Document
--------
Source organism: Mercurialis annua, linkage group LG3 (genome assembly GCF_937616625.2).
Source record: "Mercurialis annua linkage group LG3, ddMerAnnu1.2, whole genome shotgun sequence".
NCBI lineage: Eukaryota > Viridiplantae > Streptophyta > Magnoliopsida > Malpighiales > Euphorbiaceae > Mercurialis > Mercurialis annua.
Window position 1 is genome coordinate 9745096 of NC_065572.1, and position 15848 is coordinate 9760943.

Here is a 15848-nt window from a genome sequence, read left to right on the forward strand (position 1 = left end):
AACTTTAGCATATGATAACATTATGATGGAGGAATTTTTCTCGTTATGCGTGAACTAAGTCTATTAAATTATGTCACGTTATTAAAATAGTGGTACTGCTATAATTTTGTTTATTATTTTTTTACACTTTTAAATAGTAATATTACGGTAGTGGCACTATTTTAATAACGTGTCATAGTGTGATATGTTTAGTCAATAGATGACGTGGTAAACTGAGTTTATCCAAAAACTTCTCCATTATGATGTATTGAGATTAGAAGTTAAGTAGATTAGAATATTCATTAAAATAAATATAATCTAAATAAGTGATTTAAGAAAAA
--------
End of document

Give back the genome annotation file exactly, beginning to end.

Source organism: Mercurialis annua, linkage group LG3 (genome assembly GCF_937616625.2).
Source record: "Mercurialis annua linkage group LG3, ddMerAnnu1.2, whole genome shotgun sequence".
NCBI lineage: Eukaryota > Viridiplantae > Streptophyta > Magnoliopsida > Malpighiales > Euphorbiaceae > Mercurialis > Mercurialis annua.
Window position 1 is genome coordinate 9745096 of NC_065572.1, and position 15848 is coordinate 9760943.

Here is a 15848-nt window from a genome sequence, read left to right on the forward strand (position 1 = left end):
AACTTTAGCATATGATAACATTATGATGGAGGAATTTTTCTCGTTATGCGTGAACTAAGTCTATTAAATTATGTCACGTTATTAAAATAGTGGTACTGCTATAATTTTGTTTATTATTTTTTTACACTTTTAAATAGTAATATTACGGTAGTGGCACTATTTTAATAACGTGTCATAGTGTGATATGTTTAGTCAATAGATGACGTGGTAAACTGAGTTTATCCAAAAACTTCTCCATTATGATGTATTGAGATTAGAAGTTAAGTAGATTAGAATATTCATTAAAATAAATATAATCTAAATAAGTGATTTAAGAAAAA